Classical Guitar & Unique Mandolins
by Gregg Miner, as part of www.minermusic.com)

Bright, Bright, The Holly Berries
(Music by Alfred Burt, Lyrics by William Hutson)

   

  (Left to right)

Classical Guitar - J. Waller, ca. 1970

Harp Mandolin
-
Monzino & Sons, ca. 1900

Lyre Mandolin
-
Raffaele Calace, 1913

Piccolo Mandolin -
Germany, ca. 1900

Mandolinetto -
Howe-Orme, ca. 1895

03/01/02
 
UPDATE!
The Great Elias Howe Mystery!

 

Disclaimer to Internet readers: 
The following text is a humorous essay written for the layperson. It originally appeared in a companion booklet to my 1995 Christmas Collection CDs. The information, while factual, is presented in a personal, unorthodox manner. No offense is intended toward my fellow musicians or fellow musicologists.

Classical guitar is the name bestowed on the common nylon-string Spanish guitar after it reached its pinnacle of design, construction, and tone and then played Carnegie Hall. People figured that if they were going to pay that much to hear this Segovia gentleman play it, it should have a modern new elitist image. And with Segovia tirelessly pioneering his new guitar transcriptions of diverse classical pieces, the modern classical guitar quickly became elevated to the status of one of this century's most important solo recital instruments. Sure, we take it for granted now, with every conservatory, university, and junior college boasting their own Doctor of Classical Guitar -- but this is all thanks to the heroic efforts of Segovia and his disciples.

My parents were very supportive and encouraged me to take up the classical guitar, figuring it was the only way to get me to turn down my amp. I picked out the best-sounding "student-grade" model I could find at the old Chicago Guitar Gallery -- and here it still is! I never did get a professional model because one day I happened across a concert harp and decided to study that instrument -- which necessitated cutting my fingernails, kept short ever since. Though I eventually re-learned to play the steel-string guitar using fingerpicks, the more subtle and demanding classical guitar remains a problem. So, for this selection I played a simple accompaniment with a pick.

I then played the mandolins with a felt pick rather than a normal tortoise-shell pick for a softer tone. And now I'd like to introduce our unusual mandolin quartet:

Starting at the top left, our first instrument is a very unique Italian harp mandolin from around the turn of the century. Like the Knutsen in song #2, it only has the arm extension, not the extra strings of a harp guitar. It has a very strong, "classical"-type tone rather than the "honk" of a bluegrass mandolin.

While so-called "lyre guitars" had been around in Europe since the late 1700s, it wasn't until the 1890s that lyre mandolins like this one were conceived. Like the harp mandolin, the hollow arms, open at the top, were purportedly to enhance the tone, but are mainly decorative. Whereas the harp mandolin has a flat back and top, this one has the traditional "Neapolitan" bowl back, made up of individual curved ribs. Historians who know about such things tell me that Calace was a sort of "Stradivarius" of mandolin building in Italy at the time (and here, I just got it because it looked cool).

The piccolo mandolin is so named because of its size and shape, but would more accurately be termed a "pocket mandolin" since it was probably tuned to normal mandolin pitch (which is already plenty high!). See a true piccolo mandolin here and a pocket mandolin ad here (I was right, after all!).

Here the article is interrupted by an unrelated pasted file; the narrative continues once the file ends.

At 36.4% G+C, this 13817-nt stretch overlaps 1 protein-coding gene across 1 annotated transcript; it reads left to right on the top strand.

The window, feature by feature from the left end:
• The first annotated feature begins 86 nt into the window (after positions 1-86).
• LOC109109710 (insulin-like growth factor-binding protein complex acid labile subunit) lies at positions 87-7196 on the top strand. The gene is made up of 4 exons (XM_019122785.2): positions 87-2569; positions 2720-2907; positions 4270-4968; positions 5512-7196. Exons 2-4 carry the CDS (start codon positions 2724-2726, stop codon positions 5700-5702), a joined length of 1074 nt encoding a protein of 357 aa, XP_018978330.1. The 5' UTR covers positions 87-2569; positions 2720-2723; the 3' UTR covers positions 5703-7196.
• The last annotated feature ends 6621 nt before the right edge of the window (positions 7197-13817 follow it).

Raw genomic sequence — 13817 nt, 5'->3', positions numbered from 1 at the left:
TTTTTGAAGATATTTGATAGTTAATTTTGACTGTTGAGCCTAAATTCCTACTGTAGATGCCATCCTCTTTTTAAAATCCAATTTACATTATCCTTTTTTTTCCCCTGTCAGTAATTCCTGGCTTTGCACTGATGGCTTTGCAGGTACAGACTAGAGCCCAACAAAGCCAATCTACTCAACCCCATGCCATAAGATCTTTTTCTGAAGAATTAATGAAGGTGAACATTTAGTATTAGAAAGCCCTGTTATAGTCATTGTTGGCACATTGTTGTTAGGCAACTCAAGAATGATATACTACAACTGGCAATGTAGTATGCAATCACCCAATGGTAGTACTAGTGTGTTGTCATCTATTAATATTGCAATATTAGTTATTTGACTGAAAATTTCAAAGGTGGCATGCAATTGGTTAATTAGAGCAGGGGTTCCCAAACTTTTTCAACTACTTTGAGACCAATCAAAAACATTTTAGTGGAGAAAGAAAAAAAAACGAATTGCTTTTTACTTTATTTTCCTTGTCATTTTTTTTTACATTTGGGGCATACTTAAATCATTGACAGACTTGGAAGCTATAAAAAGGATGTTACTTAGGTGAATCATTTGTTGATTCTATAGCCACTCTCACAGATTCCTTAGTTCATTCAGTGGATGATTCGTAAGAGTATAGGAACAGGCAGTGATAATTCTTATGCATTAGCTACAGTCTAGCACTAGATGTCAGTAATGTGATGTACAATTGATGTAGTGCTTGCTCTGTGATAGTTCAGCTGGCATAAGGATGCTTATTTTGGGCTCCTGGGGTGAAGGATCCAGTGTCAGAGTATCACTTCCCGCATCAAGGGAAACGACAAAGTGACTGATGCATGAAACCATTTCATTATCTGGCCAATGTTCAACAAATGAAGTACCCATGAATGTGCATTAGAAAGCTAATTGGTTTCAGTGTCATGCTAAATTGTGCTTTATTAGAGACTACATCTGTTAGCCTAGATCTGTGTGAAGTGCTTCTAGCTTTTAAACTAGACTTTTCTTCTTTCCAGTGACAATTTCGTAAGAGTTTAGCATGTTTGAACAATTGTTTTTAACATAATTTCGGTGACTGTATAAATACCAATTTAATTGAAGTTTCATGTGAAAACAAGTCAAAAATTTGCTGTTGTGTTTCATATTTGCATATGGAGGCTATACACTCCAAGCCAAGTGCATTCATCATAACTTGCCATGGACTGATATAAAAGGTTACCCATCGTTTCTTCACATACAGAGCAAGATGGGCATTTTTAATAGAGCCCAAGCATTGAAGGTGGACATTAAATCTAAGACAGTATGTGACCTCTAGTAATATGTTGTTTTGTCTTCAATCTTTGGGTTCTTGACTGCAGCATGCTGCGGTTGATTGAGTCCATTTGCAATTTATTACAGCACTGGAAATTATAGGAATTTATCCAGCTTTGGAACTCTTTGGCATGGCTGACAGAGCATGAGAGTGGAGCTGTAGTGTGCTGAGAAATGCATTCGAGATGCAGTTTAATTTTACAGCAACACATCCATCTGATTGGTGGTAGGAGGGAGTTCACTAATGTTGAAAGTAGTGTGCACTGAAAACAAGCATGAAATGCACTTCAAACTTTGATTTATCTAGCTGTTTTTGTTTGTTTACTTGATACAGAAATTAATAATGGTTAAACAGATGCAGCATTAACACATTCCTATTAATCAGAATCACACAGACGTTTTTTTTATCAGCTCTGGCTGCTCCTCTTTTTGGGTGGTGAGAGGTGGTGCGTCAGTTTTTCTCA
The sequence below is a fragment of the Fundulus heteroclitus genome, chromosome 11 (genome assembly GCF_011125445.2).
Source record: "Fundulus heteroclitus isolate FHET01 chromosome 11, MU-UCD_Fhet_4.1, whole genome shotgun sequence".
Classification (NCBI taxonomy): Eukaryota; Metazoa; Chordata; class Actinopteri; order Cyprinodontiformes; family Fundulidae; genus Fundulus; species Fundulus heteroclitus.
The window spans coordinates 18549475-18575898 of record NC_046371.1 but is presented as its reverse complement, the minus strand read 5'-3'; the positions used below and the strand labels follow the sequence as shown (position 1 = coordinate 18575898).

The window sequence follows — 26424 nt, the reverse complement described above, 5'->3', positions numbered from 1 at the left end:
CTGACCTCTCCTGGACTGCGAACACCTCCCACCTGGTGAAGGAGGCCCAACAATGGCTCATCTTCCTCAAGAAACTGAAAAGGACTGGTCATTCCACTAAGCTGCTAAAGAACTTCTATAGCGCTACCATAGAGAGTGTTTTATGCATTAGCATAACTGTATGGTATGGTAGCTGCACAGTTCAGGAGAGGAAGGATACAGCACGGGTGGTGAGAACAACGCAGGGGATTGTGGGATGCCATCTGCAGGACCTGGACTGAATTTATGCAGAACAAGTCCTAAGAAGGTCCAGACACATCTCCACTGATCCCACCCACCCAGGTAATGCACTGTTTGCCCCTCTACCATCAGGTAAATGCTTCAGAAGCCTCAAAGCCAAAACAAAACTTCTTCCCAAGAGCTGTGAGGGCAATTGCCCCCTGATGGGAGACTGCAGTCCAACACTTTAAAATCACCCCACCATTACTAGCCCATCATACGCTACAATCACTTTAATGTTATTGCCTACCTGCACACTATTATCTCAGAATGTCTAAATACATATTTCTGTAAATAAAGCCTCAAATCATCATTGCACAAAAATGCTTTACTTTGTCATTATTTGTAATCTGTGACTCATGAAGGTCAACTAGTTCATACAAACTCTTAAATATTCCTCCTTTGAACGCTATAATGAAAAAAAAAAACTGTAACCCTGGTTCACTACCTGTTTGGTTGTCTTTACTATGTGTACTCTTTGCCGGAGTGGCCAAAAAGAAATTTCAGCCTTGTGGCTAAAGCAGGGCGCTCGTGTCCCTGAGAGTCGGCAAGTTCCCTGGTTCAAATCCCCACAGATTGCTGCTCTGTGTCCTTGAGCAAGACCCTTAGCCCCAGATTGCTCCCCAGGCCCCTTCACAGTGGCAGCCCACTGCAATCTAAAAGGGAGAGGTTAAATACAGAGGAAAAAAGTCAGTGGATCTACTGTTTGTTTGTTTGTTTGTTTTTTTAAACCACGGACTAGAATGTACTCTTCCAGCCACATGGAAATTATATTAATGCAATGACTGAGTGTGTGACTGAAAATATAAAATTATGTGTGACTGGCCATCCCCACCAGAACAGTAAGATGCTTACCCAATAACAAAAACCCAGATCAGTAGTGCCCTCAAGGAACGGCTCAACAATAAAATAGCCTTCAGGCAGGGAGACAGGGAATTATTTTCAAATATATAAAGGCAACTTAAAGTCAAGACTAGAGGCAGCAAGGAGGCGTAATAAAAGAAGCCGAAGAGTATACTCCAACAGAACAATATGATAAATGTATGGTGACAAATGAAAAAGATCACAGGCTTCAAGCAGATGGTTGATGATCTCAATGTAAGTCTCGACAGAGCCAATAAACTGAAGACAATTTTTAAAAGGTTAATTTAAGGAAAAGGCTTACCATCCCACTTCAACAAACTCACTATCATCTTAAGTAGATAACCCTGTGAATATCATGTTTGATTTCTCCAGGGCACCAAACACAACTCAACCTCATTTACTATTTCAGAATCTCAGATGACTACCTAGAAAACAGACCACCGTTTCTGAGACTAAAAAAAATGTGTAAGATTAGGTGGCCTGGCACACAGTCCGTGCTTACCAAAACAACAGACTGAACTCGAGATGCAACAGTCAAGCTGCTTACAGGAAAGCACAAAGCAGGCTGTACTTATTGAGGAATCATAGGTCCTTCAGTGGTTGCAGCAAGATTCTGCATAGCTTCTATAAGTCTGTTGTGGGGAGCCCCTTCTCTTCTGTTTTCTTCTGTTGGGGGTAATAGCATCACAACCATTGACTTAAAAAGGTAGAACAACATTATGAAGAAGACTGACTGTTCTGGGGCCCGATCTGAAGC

The term "mandolinetto' may have first been coined in the Sears, Roebuck & Company 1902 catalog for a mandolin with the body of a miniature guitar, and is now generally used when referring to similar instruments by other manufacturers, such as this Howe-Orme mandolin. This little-known company has been virtually ignored by nearly all historians, perhaps because it disrupts long-held conventions on the history of the mandolin and mandolin orchestras. We're told that (A) Orville Gibson patented the first modern "flat-body" mandolin on February 1, 1898, and (B) the Gibson Company is credited with inventing the mandolin orchestra concept and producing the first such instruments around 1910. But at least one company beat then in both areas. Elias Howe and a Mr. Orme patented their guitar-shaped mandolin on November 14, 1893, and it also had a flat back (Gibson's was carved and slightly arched) and and arched top (pressed, instead of carved). Furthermore, they made these mandolins in a "family" of sizes and tunings corresponding to the soon-to-be"invented" mandola, octave mandolin, and mandocello -- all before the turn of the century! They were very well-made, in several degrees of fanciness, all with the elaborate inlaid-celluloid "E.H." pickguard. The tone is average, nowhere near Gibson's, but better than most bowl-backs. So, what happened to them? No one knows. What the few historians who know anything about these instruments do know (and love to tell you about) is that Elias Howe, the designer of these "mandolinettos," was the famous inventor of the first sewing machine. However, a quick stroll over to the encyclopedia reveals that Elias patented his sewing machine in 1846 and died in 1867, which leaves twenty-six years until he would patent "his" mandolins. Since said historians have denied my request for interviews and "cannot be reached for comment," maybe someone out there can explain this to me...
03/01/02 UPDATE! The Great Elias Howe Mystery explained!

    Plus - more mandolinettos!

Composer Alfred Burt has acquired something of a cult status among Christmas vocal music fans, and "Bright, Bright" is one of my personal favorites. Normally quite brisk, I decided to accentuate the beautiful harmonies with this slower, "Satie-like" arrangement.

Listen to the instruments!

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